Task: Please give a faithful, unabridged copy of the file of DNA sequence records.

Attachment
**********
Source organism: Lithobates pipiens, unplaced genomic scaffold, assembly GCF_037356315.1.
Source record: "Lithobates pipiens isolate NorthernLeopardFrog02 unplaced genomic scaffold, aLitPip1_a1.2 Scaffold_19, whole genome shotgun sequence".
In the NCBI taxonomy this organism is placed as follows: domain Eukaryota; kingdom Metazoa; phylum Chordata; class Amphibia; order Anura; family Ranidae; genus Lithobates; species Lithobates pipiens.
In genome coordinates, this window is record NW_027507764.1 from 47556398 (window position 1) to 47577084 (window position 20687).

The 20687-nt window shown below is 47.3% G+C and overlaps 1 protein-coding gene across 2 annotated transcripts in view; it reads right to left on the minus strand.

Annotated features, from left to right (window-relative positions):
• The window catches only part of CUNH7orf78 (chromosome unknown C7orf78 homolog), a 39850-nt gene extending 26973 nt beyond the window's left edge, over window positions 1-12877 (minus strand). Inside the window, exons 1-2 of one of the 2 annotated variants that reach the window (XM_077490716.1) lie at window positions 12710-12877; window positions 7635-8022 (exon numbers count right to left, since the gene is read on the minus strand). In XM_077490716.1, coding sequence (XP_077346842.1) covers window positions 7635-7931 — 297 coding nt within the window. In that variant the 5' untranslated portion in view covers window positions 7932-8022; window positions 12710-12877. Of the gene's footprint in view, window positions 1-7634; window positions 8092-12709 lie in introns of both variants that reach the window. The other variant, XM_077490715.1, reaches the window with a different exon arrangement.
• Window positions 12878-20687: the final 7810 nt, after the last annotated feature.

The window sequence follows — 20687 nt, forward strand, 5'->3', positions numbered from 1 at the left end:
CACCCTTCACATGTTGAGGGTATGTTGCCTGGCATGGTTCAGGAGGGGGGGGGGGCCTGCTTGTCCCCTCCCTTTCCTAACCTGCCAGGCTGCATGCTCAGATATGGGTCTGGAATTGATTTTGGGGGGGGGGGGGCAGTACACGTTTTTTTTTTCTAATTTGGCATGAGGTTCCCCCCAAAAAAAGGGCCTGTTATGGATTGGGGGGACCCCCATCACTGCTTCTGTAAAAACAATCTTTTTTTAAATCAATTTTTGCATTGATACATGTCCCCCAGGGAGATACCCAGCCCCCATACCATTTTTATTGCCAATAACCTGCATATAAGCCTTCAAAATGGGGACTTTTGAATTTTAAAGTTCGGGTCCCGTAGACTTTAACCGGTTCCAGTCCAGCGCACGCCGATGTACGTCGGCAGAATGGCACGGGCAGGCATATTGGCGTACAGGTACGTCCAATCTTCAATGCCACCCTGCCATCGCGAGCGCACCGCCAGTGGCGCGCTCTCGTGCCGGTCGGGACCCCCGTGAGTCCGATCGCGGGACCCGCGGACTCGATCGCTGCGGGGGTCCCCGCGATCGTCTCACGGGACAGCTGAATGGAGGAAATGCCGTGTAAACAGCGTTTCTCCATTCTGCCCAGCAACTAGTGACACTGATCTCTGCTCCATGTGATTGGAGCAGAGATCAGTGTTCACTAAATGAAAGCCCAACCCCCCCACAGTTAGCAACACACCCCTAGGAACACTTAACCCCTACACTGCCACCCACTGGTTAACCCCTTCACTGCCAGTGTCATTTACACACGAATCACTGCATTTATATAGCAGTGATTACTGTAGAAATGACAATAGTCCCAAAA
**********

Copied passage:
Source organism: Lithobates pipiens, unplaced genomic scaffold, assembly GCF_037356315.1.
Source record: "Lithobates pipiens isolate NorthernLeopardFrog02 unplaced genomic scaffold, aLitPip1_a1.2 Scaffold_19, whole genome shotgun sequence".
In the NCBI taxonomy this organism is placed as follows: domain Eukaryota; kingdom Metazoa; phylum Chordata; class Amphibia; order Anura; family Ranidae; genus Lithobates; species Lithobates pipiens.
In genome coordinates, this window is record NW_027507764.1 from 47556398 (window position 1) to 47577084 (window position 20687).

The 20687-nt window shown below is 47.3% G+C and overlaps 1 protein-coding gene across 2 annotated transcripts in view; it reads right to left on the minus strand.

Annotated features, from left to right (window-relative positions):
• The window catches only part of CUNH7orf78 (chromosome unknown C7orf78 homolog), a 39850-nt gene extending 26973 nt beyond the window's left edge, over window positions 1-12877 (minus strand). Inside the window, exons 1-2 of one of the 2 annotated variants that reach the window (XM_077490716.1) lie at window positions 12710-12877; window positions 7635-8022 (exon numbers count right to left, since the gene is read on the minus strand). In XM_077490716.1, coding sequence (XP_077346842.1) covers window positions 7635-7931 — 297 coding nt within the window. In that variant the 5' untranslated portion in view covers window positions 7932-8022; window positions 12710-12877. Of the gene's footprint in view, window positions 1-7634; window positions 8092-12709 lie in introns of both variants that reach the window. The other variant, XM_077490715.1, reaches the window with a different exon arrangement.
• Window positions 12878-20687: the final 7810 nt, after the last annotated feature.

The window sequence follows — 20687 nt, forward strand, 5'->3', positions numbered from 1 at the left end:
CACCCTTCACATGTTGAGGGTATGTTGCCTGGCATGGTTCAGGAGGGGGGGGGGGCCTGCTTGTCCCCTCCCTTTCCTAACCTGCCAGGCTGCATGCTCAGATATGGGTCTGGAATTGATTTTGGGGGGGGGGGGGCAGTACACGTTTTTTTTTTCTAATTTGGCATGAGGTTCCCCCCAAAAAAAGGGCCTGTTATGGATTGGGGGGACCCCCATCACTGCTTCTGTAAAAACAATCTTTTTTTAAATCAATTTTTGCATTGATACATGTCCCCCAGGGAGATACCCAGCCCCCATACCATTTTTATTGCCAATAACCTGCATATAAGCCTTCAAAATGGGGACTTTTGAATTTTAAAGTTCGGGTCCCGTAGACTTTAACCGGTTCCAGTCCAGCGCACGCCGATGTACGTCGGCAGAATGGCACGGGCAGGCATATTGGCGTACAGGTACGTCCAATCTTCAATGCCACCCTGCCATCGCGAGCGCACCGCCAGTGGCGCGCTCTCGTGCCGGTCGGGACCCCCGTGAGTCCGATCGCGGGACCCGCGGACTCGATCGCTGCGGGGGTCCCCGCGATCGTCTCACGGGACAGCTGAATGGAGGAAATGCCGTGTAAACAGCGTTTCTCCATTCTGCCCAGCAACTAGTGACACTGATCTCTGCTCCATGTGATTGGAGCAGAGATCAGTGTTCACTAAATGAAAGCCCAACCCCCCCACAGTTAGCAACACACCCCTAGGAACACTTAACCCCTACACTGCCACCCACTGGTTAACCCCTTCACTGCCAGTGTCATTTACACACGAATCACTGCATTTATATAGCAGTGATTACTGTAGAAATGACAATAGTCCCAAAA